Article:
Archer smiled. "Probably—at least it would be a bit more relevant to my life." He pointed to the half-written paper on his desk. "This document, dull and stupid as it is, will have more impact on my future than what is going on four hundred miles away in a foreign city-state best known for its pretty plates and bowls. Enjoy your recreational politics—I'm busy furthering my career."
"You really are stupid," hissed Rudger.
Archer sat straight up, stunned. "What did you say?"
"Exactly what you heard. You are narrow minded and myopic and nosy and damn sometimes I wonder why you even think you can become a lawyer. We are in an escalating war, Archer. Do you know what that means? That means a draft. Come next semester, we could have helmets on our heads, instead of wigs."
"A draft, hardly."
"A draft, exactly," said Rudger, leaning over Archer. Archer smelled fear, like a strange musk, on his roommate. He turned the facts in his mind. Perhaps Rudger was right—it was a paranoid thought. There hadn't been a draft in thirty years and Ishball didn't seem that well armed.
"And what will this meeting do to change that fact?"
"We are the shapers of social discourse, we are the holders of public opinion. When we speak, the world stops to listen. Think of it, there is no way our Fuhrer can conduct a war without the backing intellectual society. He will be forced to seek a diplomatic solution. Diplomacy calls for lawyers—we could get jobs out of this. Relevant enough?"
"Sounds an awful lot like conspiracy to commit treason. Don't you think that's a bit dangerous?"
"Is anything worth having come without a bit of danger?"
Archer pushed his chair away, and stood up. "Perhaps. Very well, I'll go to your meeting. But if it turns out to be a bunch of speech happy wonks and I fail to get my paper in on time, I expect compensation."
Rudger all but pushed Archer out of their tiny dorm room and through the halls, out into the crisp night air. It had rained a bit earlier that evening, and the ground was filled with little pools of glinting reflection. The cobblestone path was well lit by electric lamps. Archer followed down the path towards Maple Hall when suddenly the sound of an idling truck engine caught his attention.
Abruptly he froze, all senses tuned up, while his skin crawled with a nervous tension he hadn't felt since Junior chased him through the scrub. Rudger walked ahead three paces, then turned and favored Archer with a curious look.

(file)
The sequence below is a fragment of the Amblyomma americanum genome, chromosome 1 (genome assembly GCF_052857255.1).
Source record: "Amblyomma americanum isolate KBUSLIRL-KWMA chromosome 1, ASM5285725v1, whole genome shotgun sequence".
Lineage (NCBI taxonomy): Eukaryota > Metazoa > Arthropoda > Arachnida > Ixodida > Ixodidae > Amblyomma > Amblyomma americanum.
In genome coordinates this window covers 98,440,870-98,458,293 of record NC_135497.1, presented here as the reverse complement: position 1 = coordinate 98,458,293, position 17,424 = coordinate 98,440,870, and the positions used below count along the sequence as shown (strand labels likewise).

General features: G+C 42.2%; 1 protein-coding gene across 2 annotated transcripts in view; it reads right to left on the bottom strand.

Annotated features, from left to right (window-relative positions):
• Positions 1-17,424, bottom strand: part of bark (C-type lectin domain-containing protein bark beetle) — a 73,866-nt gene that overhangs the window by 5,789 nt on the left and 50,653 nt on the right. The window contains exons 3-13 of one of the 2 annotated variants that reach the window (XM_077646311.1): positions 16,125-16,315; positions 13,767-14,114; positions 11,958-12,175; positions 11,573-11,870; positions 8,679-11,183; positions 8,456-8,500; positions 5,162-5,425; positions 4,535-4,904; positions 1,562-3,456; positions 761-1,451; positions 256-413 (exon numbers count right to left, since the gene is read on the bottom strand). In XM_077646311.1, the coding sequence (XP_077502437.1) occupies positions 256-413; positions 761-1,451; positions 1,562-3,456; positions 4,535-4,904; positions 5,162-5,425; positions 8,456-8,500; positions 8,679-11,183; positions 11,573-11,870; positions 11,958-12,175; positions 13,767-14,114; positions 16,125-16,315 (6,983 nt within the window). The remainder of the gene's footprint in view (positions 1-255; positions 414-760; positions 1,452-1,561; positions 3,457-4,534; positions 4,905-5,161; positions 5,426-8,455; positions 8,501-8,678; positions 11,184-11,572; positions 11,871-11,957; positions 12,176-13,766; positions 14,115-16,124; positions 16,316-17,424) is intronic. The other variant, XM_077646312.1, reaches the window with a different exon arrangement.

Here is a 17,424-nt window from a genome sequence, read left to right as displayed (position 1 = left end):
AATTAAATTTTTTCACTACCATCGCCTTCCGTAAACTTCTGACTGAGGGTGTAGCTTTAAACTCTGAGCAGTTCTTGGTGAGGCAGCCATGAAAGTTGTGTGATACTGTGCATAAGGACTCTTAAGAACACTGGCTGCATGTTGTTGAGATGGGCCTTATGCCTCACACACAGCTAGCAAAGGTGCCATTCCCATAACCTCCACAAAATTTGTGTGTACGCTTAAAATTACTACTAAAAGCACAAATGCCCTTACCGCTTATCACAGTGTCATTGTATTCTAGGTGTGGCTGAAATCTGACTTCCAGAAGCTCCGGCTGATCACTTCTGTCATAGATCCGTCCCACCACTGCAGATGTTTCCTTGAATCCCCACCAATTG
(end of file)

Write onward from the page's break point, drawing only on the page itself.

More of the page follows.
Archer barely registered it; he was listening, hearing the cricks and small clinks of a calm night. Footsteps. Far off voices in distant conversations, carrying across the lawns. He was listening for the truck. He heard it—them—two at least. From the direction of the parking lot on the far side of Maple Hall. This was not a normal time for trucks. That was not a normal place for them to stop.
"What is it?" asked Rudger.
Archer shushed him with a hand. Yes. Footsteps. Lots of them. Heavy, moving fast. Archer's heart pounded. "When does this meeting start?" he asked, his voice sounding oh so loud. Too loud.
"It's already started, we're late. We should hurry."
"No. We need to go back to our room."
"What?" Rudger's voice was too loud. It carried, it echoed. Archer stepped forward and grabbed his roommates arm, hard, and yanked him.
"The army is here," hissed Archer. "Apparently they see things your way too."
He looked towards Maple Hall, on the far side of the quad—Archer could see figures in the dark, crouching where there was no path, where the buildings created pockets of shadow so deep that he could only see them when they sprinted to new positions.
The dorm room was too far away, too obvious. The topiary would have to do. The military wouldn't be looking their direction right now anyway. Their target was in the building. Rudger resisted Archer's pull, more out of confusion than out of any true objection. Archer managed to get them both behind a trimmed hedge, where they crouched, damp grass staining their expensive woolen slacks.
Noise exploded across the quad. Archer winced as doors slammed open and gunfire erupted, echoing off the other buildings. The barrage went on fifteen minutes while around them windows were slammed shut, and people screamed.
Rudger was holding him, tightly, about the chest like a frightened six year old. He could feel the man's open mouth buried against his shoulder, hear the screams his roommate desperately needed to stifle. For that moment, Rudger wasn't rich, or polished, or charismatic. Manly dignity was forgotten. Rudger's entire being was focused on surviving. He was open, raw and terrified.